What We Knew Then; and What We Know Now

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Recently I’ve been reading some of the original sources for platinum printing. It’s fascinating to compare what we know and do today with what photographers knew and did back in the nineteenth century.

This is an excerpt from William Willis’ first patent for the platinum printing process (apparently he didn’t believe in paragraphs!):

“This invention has for its object improvements in the chemical treatment of the surfaces of paper, wood and other suitable materials employed for receiving images from photographic negatives or from any other object that may be interposed between the light and such prepared paper or other surface. For this purpose according to my Invention I apply to surfaces of paper, wood, and other suitable materials (by either one or more coatings) solutions of simple or compound salts of platinum, iridium, or gold, or a mixture of such salts. After this has dried I sometimes apply another coating of a solution of a salt or salts of other metals. I then coat the material again, using a solution of ferric oxalate, or tartrate, or a combination of these salts with others, and dry again. I then expose the coated surface to light under a photographic negative or other suitable object until a faint brown image appears; after this I apply to the coated surface a solution of the neutral oxalate of potassium or other suitable oxalate, which speedily changes the brown tints to black ones. I then wash the surface thus treated for a short time in a dilute acid, and finally wash in water; but I sometimes immerse the surface in a solution of chloride of sodium, or hyposulphite of sodium, or other suitable salt before giving it a final wash in water.”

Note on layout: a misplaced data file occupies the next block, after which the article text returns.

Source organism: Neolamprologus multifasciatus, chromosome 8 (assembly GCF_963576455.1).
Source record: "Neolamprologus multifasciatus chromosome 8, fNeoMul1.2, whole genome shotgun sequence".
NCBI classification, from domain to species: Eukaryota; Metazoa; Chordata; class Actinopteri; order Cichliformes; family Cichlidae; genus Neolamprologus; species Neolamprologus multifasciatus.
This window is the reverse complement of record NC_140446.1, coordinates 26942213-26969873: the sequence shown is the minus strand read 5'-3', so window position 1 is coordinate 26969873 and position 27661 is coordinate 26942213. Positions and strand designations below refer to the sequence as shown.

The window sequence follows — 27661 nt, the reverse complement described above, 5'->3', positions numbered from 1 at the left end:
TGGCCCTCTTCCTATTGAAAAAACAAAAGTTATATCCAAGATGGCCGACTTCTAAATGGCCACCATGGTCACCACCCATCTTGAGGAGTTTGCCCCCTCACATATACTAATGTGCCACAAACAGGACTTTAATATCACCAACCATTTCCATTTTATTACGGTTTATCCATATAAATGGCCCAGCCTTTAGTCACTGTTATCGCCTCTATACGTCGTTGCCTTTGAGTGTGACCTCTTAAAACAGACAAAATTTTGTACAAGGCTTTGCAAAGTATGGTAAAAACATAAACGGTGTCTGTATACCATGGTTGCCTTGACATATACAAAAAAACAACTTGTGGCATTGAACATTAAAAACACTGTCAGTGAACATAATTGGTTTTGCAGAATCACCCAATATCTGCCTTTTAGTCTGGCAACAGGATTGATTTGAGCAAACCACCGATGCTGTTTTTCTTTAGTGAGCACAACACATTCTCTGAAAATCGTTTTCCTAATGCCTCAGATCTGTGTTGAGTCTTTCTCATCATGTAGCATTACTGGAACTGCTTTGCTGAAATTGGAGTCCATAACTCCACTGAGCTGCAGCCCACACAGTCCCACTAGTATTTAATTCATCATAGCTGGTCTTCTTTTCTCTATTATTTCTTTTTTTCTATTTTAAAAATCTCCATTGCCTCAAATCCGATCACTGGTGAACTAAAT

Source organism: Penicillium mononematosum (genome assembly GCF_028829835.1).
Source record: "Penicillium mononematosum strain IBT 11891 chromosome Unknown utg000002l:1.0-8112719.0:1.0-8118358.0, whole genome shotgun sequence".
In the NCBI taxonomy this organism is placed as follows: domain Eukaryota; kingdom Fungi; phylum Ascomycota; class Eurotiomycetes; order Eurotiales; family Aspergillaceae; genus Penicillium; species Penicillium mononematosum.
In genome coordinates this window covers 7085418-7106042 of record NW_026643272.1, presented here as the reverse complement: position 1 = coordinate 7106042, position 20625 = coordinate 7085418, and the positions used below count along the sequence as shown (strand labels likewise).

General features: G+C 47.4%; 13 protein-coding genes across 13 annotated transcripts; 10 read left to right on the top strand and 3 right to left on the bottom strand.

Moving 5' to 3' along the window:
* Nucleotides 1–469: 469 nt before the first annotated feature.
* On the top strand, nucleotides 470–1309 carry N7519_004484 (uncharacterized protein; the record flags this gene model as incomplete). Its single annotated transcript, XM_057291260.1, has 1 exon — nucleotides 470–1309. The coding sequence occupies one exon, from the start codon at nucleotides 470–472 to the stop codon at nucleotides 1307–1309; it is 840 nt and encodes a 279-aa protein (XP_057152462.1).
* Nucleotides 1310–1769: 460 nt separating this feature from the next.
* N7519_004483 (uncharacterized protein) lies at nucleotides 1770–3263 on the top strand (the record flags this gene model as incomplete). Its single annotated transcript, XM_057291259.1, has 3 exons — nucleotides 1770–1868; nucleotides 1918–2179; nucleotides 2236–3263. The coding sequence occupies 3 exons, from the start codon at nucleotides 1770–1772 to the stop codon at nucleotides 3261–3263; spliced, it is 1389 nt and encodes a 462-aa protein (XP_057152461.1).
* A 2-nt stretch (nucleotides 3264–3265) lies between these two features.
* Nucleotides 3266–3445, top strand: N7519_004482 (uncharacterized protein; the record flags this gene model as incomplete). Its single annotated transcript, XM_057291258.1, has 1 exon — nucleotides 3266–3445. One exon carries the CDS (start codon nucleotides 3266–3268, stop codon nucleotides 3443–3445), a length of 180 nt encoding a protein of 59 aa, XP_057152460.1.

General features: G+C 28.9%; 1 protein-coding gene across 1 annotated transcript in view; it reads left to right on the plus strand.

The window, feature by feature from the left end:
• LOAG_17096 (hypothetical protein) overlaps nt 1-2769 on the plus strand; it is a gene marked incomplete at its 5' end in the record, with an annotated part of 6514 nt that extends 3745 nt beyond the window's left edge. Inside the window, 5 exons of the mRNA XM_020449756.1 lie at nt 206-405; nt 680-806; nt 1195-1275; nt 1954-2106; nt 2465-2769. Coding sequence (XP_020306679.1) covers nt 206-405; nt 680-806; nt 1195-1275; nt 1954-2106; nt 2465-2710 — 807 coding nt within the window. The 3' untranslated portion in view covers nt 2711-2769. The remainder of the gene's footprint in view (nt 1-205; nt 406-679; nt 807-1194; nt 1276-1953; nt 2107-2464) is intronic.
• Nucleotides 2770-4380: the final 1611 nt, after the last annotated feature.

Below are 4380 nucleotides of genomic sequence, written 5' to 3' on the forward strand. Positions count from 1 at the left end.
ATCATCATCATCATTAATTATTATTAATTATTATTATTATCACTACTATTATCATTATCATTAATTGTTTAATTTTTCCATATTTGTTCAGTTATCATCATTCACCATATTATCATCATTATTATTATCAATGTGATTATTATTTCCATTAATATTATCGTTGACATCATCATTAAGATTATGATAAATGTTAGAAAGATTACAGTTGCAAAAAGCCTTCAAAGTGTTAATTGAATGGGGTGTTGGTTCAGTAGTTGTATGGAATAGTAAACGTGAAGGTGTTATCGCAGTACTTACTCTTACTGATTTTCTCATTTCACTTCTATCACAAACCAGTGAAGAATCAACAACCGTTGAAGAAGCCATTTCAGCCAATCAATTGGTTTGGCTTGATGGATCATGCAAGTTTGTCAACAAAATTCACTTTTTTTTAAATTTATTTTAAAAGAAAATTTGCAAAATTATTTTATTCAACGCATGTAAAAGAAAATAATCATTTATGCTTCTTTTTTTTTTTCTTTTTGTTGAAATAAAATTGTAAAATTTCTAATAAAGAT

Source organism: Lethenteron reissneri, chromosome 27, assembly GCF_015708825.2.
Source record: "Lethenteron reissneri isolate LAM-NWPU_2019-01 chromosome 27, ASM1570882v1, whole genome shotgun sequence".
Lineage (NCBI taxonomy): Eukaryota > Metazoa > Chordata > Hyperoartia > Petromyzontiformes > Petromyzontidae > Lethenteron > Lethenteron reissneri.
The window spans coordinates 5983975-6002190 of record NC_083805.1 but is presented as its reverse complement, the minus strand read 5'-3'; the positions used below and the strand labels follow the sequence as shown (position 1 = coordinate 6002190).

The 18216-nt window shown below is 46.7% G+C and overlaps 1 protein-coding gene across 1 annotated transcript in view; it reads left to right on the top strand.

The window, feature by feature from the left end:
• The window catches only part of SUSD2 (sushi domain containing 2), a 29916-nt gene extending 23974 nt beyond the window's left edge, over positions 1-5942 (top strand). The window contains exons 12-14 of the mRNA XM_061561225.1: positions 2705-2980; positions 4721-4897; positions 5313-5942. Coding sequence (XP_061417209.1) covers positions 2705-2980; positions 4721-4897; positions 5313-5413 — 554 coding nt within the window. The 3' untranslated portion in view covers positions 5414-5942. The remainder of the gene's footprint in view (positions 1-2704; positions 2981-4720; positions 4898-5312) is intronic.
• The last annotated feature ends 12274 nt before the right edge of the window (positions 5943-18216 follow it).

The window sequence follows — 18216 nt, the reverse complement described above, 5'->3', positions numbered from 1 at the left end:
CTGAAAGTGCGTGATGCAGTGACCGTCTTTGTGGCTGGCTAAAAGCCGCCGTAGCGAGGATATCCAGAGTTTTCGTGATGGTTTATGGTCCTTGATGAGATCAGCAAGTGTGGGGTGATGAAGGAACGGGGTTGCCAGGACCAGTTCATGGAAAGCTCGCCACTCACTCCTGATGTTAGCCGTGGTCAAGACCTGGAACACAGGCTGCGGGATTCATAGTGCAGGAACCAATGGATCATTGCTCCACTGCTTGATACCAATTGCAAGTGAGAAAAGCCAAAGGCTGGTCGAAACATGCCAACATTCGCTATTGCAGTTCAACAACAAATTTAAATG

If you’re unfamiliar with the name, it was William Willis who invented the platinum printing process, and his Platinotype Company was one of the major manufacturers of early platinum papers and developers. Without his devotion to platinotypes we’d all be using silver gelatin today.